Never Ending Song of Love

All this stuff is interesting, but it’s the music that lasts and is just as hot now as it was then.


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King Sunny Ade — JuJu King

   When it’s hot like it is now – 95 degrees (or more) – I think back to a night at 1st Avenue in Minneapolis in 1986. This was Prince’s club for a while. The entire summer was hot and every night out, I’d pour beer in and, with a little dancing or even just bouncing up and down, the sweat poured out.

Sunny Ti De Aryia

   King Sunny Ade was on his first tour of the states. I had been listening to the album and had read that he and the band often played for up to twelve hours at a time. They took a few breaks for liquid replenishment because Nigeria is as hot as Minnesota, but mostly they played. Long jams, many drums, and dancers. Can you believe they brought their own dancers?!


   At first, a lone guy, with a talking drum under his arm, walked to the stage and took his place on one of the risers. Then, someone else walked up to a bigger drum, then another and another and another joined him. The rhythms went straight through my ears to my toes and the bouncing began. Guitars and other, unknown, instruments step in, carried by guys in bright colors. Next, came the women dancing, waving, smiling big time and shaking everything they had. Not only were there about twenty players, but it was loud and complicated, with the bass of the drums and the bass guitar thudding in my chest.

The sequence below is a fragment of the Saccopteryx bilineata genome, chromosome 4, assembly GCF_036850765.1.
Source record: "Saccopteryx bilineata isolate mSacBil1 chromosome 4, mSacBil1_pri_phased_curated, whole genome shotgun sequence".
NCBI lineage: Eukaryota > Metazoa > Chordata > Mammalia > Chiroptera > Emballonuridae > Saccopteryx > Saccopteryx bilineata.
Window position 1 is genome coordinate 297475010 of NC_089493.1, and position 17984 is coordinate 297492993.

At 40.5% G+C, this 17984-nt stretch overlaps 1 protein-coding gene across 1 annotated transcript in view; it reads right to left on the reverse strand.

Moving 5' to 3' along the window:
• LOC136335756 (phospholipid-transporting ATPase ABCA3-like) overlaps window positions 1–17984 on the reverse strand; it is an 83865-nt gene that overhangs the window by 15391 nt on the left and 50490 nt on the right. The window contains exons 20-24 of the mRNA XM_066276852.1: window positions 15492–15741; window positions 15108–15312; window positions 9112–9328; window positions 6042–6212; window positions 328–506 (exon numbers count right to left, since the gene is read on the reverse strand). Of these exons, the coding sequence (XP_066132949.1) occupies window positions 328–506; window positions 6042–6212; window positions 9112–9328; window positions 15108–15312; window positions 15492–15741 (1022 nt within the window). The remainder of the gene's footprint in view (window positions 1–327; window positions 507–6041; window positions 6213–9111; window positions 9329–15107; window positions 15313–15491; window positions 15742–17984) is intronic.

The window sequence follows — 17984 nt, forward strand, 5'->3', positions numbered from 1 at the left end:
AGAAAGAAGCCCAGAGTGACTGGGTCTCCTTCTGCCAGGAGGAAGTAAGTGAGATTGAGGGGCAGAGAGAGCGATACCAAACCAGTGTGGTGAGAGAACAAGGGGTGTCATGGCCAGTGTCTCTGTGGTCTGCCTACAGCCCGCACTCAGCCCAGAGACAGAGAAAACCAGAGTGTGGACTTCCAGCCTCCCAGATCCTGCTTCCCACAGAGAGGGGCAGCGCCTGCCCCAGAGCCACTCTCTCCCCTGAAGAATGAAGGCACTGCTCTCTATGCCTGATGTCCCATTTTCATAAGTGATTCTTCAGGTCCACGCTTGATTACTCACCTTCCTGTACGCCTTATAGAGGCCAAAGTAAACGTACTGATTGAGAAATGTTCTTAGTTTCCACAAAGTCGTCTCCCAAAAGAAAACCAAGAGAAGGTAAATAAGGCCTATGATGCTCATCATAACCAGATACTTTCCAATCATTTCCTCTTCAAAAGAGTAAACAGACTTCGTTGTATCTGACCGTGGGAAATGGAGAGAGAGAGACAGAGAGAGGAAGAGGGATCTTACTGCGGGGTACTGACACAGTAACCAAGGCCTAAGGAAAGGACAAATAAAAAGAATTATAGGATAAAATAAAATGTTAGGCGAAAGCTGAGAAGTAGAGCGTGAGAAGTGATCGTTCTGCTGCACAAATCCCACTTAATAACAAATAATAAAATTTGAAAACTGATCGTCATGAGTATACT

Finally, King Sunny takes the stage, playing his guitar. He has a presence and he can really play. He’s got a hat on his head that could have been a crown. After all, he really is a King and all the players are his subjects. His tribe. His family.

Eje Nlo Gba Ara Mi

   The music is hot in a way I’ve never experienced. So much is going on – the individual playing and the dancing – everyone is dancing! It’s the ultimate funky marching band, but they’re not marching, they’re dancing. I’m hoping they’ll play the full twelve hours, but know better.


   This is stimulation like no other. Visually, these guys are wild. Sonically, they’re overpowering. Musically, though from the other side of the globe, they’ve taken us over.

Ja Funmi

There are no chairs, but who could sit at a time like this. Our arms are waving in the air. Our feet have a mind of their own. We’re screaming, but no one can hear us. This is the best show ever. It has to be! I’ve never heard or seen anything like it!


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Arthur Lee Maye – Singing Outfielder

The greatest singing athlete ever! That’s what he said. I’m not going to argue. Just listen to this.

   Oooh Rooba Lee